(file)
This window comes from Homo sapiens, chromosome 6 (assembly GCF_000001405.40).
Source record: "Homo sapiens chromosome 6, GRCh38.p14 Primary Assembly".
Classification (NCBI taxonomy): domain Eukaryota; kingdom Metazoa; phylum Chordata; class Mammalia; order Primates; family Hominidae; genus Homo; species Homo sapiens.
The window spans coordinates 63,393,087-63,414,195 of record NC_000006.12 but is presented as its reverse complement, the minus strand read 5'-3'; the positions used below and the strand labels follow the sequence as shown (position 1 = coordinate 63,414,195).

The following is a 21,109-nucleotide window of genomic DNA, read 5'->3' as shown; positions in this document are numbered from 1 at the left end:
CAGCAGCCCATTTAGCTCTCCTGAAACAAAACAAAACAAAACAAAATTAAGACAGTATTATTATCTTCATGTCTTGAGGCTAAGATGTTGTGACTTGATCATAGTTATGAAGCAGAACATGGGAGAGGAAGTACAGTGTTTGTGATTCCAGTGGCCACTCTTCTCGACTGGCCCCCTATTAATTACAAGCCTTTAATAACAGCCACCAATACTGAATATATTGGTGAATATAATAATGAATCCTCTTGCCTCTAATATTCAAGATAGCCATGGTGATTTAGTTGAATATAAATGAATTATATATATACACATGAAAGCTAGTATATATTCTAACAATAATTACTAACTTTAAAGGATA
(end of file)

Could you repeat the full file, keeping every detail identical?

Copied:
This window comes from Homo sapiens, chromosome 6 (assembly GCF_000001405.40).
Source record: "Homo sapiens chromosome 6, GRCh38.p14 Primary Assembly".
Classification (NCBI taxonomy): domain Eukaryota; kingdom Metazoa; phylum Chordata; class Mammalia; order Primates; family Hominidae; genus Homo; species Homo sapiens.
The window spans coordinates 63,393,087-63,414,195 of record NC_000006.12 but is presented as its reverse complement, the minus strand read 5'-3'; the positions used below and the strand labels follow the sequence as shown (position 1 = coordinate 63,414,195).

The following is a 21,109-nucleotide window of genomic DNA, read 5'->3' as shown; positions in this document are numbered from 1 at the left end:
CAGCAGCCCATTTAGCTCTCCTGAAACAAAACAAAACAAAACAAAATTAAGACAGTATTATTATCTTCATGTCTTGAGGCTAAGATGTTGTGACTTGATCATAGTTATGAAGCAGAACATGGGAGAGGAAGTACAGTGTTTGTGATTCCAGTGGCCACTCTTCTCGACTGGCCCCCTATTAATTACAAGCCTTTAATAACAGCCACCAATACTGAATATATTGGTGAATATAATAATGAATCCTCTTGCCTCTAATATTCAAGATAGCCATGGTGATTTAGTTGAATATAAATGAATTATATATATACACATGAAAGCTAGTATATATTCTAACAATAATTACTAACTTTAAAGGATA